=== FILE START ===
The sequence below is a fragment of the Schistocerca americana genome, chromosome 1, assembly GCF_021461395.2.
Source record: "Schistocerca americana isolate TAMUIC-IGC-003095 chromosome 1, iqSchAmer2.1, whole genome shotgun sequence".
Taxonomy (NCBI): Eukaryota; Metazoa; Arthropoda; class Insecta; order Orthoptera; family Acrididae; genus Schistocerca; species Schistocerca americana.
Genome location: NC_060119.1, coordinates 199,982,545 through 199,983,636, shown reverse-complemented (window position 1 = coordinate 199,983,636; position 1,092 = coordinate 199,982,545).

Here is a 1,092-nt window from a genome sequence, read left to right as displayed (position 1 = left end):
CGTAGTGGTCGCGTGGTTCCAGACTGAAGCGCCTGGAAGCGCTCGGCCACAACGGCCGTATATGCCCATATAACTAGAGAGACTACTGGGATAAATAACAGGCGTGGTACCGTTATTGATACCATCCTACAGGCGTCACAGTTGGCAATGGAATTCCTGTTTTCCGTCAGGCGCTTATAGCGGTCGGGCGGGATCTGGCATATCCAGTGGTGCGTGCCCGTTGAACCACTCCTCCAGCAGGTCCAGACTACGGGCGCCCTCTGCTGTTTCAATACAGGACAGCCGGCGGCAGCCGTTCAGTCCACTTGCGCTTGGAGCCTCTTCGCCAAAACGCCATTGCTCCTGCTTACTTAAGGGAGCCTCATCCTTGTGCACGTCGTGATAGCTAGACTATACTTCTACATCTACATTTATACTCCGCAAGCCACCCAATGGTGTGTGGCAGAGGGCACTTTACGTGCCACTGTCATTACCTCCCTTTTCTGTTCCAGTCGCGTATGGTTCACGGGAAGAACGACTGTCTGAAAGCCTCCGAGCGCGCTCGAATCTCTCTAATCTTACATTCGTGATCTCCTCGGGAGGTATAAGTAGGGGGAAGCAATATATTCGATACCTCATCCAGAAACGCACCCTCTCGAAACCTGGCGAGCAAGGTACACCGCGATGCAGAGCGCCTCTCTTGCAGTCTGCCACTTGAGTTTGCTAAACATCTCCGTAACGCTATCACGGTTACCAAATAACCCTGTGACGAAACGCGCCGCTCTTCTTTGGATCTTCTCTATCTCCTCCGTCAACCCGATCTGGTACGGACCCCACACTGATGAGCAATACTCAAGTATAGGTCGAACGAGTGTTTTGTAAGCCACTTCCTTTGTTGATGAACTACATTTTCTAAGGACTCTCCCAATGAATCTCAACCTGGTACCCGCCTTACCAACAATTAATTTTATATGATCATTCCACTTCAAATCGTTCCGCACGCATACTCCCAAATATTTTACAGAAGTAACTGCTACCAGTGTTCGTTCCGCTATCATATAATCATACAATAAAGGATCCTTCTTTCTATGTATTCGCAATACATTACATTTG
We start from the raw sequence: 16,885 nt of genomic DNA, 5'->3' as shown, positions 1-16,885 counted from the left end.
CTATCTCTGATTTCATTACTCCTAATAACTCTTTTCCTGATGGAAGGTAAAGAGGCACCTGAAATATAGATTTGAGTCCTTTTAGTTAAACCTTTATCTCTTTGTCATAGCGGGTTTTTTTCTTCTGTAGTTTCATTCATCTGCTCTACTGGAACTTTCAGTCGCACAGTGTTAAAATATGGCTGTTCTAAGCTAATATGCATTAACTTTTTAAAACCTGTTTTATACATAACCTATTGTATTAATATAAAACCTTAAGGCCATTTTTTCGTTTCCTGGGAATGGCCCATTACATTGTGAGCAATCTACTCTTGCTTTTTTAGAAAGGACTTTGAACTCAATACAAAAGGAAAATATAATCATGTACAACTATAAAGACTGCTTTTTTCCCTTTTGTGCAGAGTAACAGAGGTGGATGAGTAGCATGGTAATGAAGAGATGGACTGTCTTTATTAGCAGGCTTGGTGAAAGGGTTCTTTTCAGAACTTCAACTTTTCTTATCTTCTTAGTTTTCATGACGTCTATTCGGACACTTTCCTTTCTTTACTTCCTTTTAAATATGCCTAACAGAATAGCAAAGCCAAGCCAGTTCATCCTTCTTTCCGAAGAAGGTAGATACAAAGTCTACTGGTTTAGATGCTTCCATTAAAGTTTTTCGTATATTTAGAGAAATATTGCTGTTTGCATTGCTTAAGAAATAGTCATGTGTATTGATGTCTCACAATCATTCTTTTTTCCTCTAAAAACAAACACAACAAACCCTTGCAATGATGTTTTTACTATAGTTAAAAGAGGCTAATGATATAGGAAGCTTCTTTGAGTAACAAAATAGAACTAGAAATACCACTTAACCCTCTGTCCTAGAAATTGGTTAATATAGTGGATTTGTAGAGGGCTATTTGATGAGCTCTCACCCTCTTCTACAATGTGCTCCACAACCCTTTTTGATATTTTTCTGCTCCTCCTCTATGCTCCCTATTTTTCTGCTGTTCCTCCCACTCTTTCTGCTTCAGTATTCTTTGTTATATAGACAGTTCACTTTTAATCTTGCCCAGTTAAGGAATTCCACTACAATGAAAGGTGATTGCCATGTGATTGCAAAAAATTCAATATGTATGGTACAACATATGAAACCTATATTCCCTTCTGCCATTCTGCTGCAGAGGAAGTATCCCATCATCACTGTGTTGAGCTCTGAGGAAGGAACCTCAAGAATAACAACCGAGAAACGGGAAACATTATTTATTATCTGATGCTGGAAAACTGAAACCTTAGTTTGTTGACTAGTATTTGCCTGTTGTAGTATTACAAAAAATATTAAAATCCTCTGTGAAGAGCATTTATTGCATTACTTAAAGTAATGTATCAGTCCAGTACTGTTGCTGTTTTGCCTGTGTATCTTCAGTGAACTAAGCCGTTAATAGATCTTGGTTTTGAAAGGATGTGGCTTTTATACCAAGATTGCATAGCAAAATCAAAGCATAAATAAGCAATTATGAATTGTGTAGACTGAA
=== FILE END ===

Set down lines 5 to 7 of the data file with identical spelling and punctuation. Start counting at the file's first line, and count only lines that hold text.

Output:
Here is a 1,092-nt window from a genome sequence, read left to right as displayed (position 1 = left end):
CGTAGTGGTCGCGTGGTTCCAGACTGAAGCGCCTGGAAGCGCTCGGCCACAACGGCCGTATATGCCCATATAACTAGAGAGACTACTGGGATAAATAACAGGCGTGGTACCGTTATTGATACCATCCTACAGGCGTCACAGTTGGCAATGGAATTCCTGTTTTCCGTCAGGCGCTTATAGCGGTCGGGCGGGATCTGGCATATCCAGTGGTGCGTGCCCGTTGAACCACTCCTCCAGCAGGTCCAGACTACGGGCGCCCTCTGCTGTTTCAATACAGGACAGCCGGCGGCAGCCGTTCAGTCCACTTGCGCTTGGAGCCTCTTCGCCAAAACGCCATTGCTCCTGCTTACTTAAGGGAGCCTCATCCTTGTGCACGTCGTGATAGCTAGACTATACTTCTACATCTACATTTATACTCCGCAAGCCACCCAATGGTGTGTGGCAGAGGGCACTTTACGTGCCACTGTCATTACCTCCCTTTTCTGTTCCAGTCGCGTATGGTTCACGGGAAGAACGACTGTCTGAAAGCCTCCGAGCGCGCTCGAATCTCTCTAATCTTACATTCGTGATCTCCTCGGGAGGTATAAGTAGGGGGAAGCAATATATTCGATACCTCATCCAGAAACGCACCCTCTCGAAACCTGGCGAGCAAGGTACACCGCGATGCAGAGCGCCTCTCTTGCAGTCTGCCACTTGAGTTTGCTAAACATCTCCGTAACGCTATCACGGTTACCAAATAACCCTGTGACGAAACGCGCCGCTCTTCTTTGGATCTTCTCTATCTCCTCCGTCAACCCGATCTGGTACGGACCCCACACTGATGAGCAATACTCAAGTATAGGTCGAACGAGTGTTTTGTAAGCCACTTCCTTTGTTGATGAACTACATTTTCTAAGGACTCTCCCAATGAATCTCAACCTGGTACCCGCCTTACCAACAATTAATTTTATATGATCATTCCACTTCAAATCGTTCCGCACGCATACTCCCAAATATTTTACAGAAGTAACTGCTACCAGTGTTCGTTCCGCTATCATATAATCATACAATAAAGGATCCTTCTTTCTATGTATTCGCAATACATTACATTTG
We start from the raw sequence: 16,885 nt of genomic DNA, 5'->3' as shown, positions 1-16,885 counted from the left end.